Rising oil prices – fuel subsidy costs Malaysia more than it profits, each US$1 increase is a RM410m deficit

Dateline 2022-03-09, Paul Tan:

That the Russian invasion of Ukraine is having a profound impact is undeniable, and it’s not just from aspects of the immediate strife. Oil prices have also spiked as a result of the crisis, having gone past the US$120 per barrel mark, and it is this increase that raises the question – is there a possibility of a readjustment of the fuel subsidy in Malaysia, given the rising pressure the increase is putting on government finances?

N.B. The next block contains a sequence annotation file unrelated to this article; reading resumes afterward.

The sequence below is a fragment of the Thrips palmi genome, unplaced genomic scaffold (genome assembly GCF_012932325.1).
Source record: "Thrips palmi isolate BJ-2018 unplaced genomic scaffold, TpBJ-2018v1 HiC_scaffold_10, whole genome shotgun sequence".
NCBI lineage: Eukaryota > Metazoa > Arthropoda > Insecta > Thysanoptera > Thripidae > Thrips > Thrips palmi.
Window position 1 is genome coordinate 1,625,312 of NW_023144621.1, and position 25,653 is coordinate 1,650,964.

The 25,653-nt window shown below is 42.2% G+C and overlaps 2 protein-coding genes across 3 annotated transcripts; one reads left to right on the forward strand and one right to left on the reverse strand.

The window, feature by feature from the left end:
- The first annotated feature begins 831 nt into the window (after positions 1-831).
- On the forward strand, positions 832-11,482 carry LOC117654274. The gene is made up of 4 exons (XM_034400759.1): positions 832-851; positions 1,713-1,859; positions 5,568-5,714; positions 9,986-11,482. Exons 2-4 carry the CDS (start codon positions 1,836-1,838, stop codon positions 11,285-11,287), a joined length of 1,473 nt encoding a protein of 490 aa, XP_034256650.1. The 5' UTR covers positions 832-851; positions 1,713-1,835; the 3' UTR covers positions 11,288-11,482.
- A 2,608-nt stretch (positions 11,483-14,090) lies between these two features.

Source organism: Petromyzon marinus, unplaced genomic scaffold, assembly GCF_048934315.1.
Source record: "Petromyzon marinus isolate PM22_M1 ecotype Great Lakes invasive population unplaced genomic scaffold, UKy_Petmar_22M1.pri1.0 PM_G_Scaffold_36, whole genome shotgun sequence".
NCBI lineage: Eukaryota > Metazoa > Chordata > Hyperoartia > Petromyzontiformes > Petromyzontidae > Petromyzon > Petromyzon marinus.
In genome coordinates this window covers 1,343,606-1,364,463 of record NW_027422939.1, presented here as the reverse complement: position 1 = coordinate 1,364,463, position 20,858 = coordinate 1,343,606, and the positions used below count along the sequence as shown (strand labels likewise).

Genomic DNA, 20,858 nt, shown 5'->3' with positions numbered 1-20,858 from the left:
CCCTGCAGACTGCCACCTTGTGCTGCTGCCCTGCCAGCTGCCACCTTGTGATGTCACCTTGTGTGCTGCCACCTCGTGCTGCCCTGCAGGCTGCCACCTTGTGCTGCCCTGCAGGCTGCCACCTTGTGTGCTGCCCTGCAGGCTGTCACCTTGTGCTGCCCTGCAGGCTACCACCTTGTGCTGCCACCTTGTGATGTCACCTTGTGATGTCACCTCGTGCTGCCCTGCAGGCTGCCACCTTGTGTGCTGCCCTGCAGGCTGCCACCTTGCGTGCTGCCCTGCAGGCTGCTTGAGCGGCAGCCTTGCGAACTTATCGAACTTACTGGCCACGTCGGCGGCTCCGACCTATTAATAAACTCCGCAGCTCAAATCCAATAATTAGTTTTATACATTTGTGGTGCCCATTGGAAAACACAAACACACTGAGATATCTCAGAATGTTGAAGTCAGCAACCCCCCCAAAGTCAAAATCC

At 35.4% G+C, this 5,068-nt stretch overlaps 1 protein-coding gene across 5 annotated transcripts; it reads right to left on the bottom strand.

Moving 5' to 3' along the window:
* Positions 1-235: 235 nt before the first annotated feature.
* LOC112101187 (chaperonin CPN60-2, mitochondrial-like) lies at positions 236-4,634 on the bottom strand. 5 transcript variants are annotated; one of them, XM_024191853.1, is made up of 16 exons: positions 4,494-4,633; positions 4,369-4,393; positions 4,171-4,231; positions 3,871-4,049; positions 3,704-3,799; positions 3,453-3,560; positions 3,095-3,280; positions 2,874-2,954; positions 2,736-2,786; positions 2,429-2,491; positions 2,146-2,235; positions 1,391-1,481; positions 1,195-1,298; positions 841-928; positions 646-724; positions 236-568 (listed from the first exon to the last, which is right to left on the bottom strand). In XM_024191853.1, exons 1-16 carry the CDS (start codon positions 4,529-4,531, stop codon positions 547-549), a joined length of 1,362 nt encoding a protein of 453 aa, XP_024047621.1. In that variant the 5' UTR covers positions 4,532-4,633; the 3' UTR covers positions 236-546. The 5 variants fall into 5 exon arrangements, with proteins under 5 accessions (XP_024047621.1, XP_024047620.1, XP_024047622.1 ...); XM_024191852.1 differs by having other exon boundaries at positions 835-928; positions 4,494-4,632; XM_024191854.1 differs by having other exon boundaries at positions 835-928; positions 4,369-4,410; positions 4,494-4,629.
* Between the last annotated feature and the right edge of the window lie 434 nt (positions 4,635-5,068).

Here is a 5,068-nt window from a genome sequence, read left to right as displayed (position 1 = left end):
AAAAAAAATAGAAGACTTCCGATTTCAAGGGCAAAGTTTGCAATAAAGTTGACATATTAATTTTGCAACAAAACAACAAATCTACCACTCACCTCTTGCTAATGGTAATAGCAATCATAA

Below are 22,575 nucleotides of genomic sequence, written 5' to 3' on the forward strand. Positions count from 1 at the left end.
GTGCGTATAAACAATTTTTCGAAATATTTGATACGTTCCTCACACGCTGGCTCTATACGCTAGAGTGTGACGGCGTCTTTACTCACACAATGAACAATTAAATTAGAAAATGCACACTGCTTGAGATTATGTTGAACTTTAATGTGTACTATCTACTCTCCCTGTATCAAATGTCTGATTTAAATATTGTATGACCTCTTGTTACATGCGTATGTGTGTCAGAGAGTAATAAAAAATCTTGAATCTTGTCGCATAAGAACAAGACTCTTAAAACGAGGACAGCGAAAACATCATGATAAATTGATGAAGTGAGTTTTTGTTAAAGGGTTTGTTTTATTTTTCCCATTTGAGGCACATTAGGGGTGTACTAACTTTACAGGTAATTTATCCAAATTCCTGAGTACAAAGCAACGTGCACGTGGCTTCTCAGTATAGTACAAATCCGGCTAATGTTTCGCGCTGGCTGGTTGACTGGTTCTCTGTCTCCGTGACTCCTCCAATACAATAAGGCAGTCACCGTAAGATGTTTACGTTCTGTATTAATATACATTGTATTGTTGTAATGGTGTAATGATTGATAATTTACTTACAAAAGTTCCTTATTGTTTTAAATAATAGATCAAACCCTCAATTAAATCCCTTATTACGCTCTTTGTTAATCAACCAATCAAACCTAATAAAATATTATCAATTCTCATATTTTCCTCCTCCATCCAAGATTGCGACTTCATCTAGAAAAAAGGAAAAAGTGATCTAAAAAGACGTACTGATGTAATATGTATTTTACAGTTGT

As The Star reports, rising oil prices are generally positive for a net oil and gas exporting country like Malaysia. According to a CGS-CIMB Research report, it is estimated that for every US$1 (RM4.18) per barrel average increase in oil prices, the government stands to add some RM370 million in revenue.

However, given that the country has a fuel subsidy mechanism in place, that same US$1 per barrel increase will set the government back by around RM780 million in fuel subsidies, based on the price of RON 95 and diesel remaining unchanged at their ceiling price of RM2.05 per litre and RM2.15 per litre respectively. To give an idea of how much subsidy is in place, RON 97 is currently priced at RM3.45 per litre this week.

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